Forecasting Asian LNG demand growth is a risky enterprise these days and the upstream industry needs to veer towards caution and reconsider its marketing approach, argues a new paper by the Oxford Institute of Energy Studies, titled Asian LNG Demand: Key Drivers and Outlook. The major markets of Japan and China in particular are problematic, over the next decade, as the author, Howard Rogers, sees these countries as having the widest ranges of possible growth.
This matters because LNG is becoming more and more flexible and what is not taken up in one part of the world will lower prices elsewhere. "With some 170bn m³/yr of new LNG supply due to come on-stream prior to 2020, the uncertainty over the future Asian LNG demand trajectory is a fundamental component impacting the global ‘LNG-connected system'," he says.
Part of today's oversupply results from the strong market signals generated by the aftermath of the Fukushima tsunami which led to the closure of Japan's nuclear fleet and the resulting rise in demand for alternative fuel for power generation. Gas met some of this demand and spot prices rose; but Japan's energy demand has since been stagnating along with the manufacturing sector and the labour force is shrinking. The nuclear plants could stay off, or could be returned to service. So far progress has been very slow with just a few back online.
Despite the economic slow-down, China's gas demand is likely to grow for a variety of reasons, including in the interests of public health and the commitments the country made to the COP21 process to decarbonise the atmosphere. But this gas could come by pipeline too, from central Asia and Russia, as well as from domestic production of shale and conventional gas reserves. The UK major BP signed an upstream shale gas production sharing agreement in China at the end of March, for example.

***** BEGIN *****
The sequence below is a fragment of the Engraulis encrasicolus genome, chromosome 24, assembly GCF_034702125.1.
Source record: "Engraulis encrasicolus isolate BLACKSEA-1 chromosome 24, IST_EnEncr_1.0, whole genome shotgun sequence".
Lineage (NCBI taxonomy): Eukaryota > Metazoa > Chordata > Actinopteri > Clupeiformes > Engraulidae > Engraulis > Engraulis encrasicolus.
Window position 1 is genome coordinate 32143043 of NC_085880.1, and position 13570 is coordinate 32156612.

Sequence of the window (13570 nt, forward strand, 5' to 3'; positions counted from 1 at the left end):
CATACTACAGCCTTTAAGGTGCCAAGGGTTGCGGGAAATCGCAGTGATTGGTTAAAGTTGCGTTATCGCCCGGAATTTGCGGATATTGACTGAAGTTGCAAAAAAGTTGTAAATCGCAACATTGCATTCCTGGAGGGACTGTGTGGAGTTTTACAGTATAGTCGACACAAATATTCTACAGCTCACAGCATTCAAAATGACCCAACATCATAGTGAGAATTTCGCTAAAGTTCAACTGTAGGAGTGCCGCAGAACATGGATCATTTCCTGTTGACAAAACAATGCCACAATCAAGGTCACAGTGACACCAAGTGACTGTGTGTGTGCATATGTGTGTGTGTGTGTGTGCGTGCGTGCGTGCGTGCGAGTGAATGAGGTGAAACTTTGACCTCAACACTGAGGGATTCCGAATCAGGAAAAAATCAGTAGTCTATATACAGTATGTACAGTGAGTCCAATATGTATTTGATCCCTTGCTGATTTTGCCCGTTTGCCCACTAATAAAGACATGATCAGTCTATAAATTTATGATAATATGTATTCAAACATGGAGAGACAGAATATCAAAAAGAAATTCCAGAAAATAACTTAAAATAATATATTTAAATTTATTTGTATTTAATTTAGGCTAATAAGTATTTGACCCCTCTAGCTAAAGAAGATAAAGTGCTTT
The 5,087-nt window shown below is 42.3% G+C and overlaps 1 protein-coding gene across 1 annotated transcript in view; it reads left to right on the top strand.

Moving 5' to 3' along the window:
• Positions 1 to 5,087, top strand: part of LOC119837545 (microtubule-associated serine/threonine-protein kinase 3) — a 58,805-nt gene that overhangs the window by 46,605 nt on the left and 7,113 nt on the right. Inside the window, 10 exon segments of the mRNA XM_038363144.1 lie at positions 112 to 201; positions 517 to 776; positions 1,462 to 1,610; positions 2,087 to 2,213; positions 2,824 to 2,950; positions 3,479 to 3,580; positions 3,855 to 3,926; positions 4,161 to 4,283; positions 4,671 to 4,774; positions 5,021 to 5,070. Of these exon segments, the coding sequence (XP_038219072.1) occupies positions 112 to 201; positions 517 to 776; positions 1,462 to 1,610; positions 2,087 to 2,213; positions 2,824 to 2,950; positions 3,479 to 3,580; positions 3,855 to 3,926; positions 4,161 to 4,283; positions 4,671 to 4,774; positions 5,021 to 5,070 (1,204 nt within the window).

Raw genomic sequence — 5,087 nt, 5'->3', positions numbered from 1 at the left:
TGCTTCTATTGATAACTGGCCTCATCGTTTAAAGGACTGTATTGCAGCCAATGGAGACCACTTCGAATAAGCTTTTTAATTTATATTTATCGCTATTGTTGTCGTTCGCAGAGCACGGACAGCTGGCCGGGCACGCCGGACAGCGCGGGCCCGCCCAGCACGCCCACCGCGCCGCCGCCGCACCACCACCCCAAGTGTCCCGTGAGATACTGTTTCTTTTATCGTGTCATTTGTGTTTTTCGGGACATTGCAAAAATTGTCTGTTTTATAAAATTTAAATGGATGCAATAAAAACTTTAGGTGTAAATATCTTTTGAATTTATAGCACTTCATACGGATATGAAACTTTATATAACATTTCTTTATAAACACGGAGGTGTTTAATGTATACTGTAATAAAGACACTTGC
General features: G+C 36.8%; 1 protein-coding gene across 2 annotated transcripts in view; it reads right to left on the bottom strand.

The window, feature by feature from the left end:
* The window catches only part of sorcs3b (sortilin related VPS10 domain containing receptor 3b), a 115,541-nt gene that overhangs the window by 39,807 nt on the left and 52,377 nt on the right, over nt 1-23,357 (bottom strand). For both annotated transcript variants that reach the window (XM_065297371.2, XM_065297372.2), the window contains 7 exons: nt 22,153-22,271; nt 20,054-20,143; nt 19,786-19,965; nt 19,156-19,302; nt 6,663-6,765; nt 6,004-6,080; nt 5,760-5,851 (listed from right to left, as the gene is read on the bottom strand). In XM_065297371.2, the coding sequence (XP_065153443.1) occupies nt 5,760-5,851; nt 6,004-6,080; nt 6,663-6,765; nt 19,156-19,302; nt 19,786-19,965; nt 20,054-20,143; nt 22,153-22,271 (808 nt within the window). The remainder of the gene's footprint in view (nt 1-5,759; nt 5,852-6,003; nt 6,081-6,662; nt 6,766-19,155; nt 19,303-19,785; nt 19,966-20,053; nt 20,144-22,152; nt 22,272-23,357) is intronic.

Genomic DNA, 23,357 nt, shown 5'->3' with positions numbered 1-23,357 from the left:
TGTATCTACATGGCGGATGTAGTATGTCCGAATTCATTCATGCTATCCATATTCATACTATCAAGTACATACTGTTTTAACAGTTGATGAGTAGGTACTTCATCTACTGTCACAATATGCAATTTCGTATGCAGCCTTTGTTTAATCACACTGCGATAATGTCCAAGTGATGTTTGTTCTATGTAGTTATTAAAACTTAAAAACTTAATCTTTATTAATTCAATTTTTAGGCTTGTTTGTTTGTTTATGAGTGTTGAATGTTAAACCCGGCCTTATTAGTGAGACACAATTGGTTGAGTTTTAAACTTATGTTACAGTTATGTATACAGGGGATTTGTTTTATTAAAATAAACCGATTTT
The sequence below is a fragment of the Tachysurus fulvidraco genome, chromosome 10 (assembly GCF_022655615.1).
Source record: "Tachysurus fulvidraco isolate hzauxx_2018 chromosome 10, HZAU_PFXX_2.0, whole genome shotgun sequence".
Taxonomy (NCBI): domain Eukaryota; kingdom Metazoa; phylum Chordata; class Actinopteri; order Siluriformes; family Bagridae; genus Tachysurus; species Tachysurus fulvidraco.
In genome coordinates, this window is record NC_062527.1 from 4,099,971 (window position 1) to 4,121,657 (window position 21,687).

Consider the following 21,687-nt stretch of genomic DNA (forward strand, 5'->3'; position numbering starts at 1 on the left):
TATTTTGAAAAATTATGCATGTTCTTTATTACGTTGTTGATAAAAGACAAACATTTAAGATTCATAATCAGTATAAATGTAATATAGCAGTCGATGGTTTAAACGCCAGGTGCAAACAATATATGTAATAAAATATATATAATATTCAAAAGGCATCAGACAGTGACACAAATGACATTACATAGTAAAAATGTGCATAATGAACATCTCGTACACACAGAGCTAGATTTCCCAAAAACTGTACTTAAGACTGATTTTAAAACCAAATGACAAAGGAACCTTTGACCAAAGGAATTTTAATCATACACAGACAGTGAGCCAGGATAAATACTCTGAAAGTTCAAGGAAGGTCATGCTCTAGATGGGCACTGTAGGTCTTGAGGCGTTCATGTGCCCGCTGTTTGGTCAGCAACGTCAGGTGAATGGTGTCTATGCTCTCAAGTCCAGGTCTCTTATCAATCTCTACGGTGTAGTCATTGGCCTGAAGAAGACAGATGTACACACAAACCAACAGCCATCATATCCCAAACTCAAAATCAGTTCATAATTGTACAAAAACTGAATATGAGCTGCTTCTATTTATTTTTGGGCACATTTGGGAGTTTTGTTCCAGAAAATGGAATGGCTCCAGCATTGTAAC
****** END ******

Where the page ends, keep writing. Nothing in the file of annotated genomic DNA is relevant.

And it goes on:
Elsewhere government policy, such as regulating the gas price or restricting the use of coal in power generation, will be key in determining the outcome in many countries. Rather than enforcing the use of gas, governments might instead make assumptions about the growth of renewables and efficiency gains as alternative ways to lower carbon emissions.
Other unknowns are the results of exploration activity which could dampen demand for LNG imports and unsound national economies, although floating regasification plants can minimise the seller's financial risk.
Published to coincide with the start of a major LNG conference in Perth April 12, the report, which examines the mature markets of Asia as well as the new entrants, says that producers need to sell their output as a solution to their customers' environmental commitments. It also says they need to make strenuous efforts in cost reduction through competition in the liquefaction equipment sector if gas is to extend its foothold at the expense of other, now cheaper, fuels.
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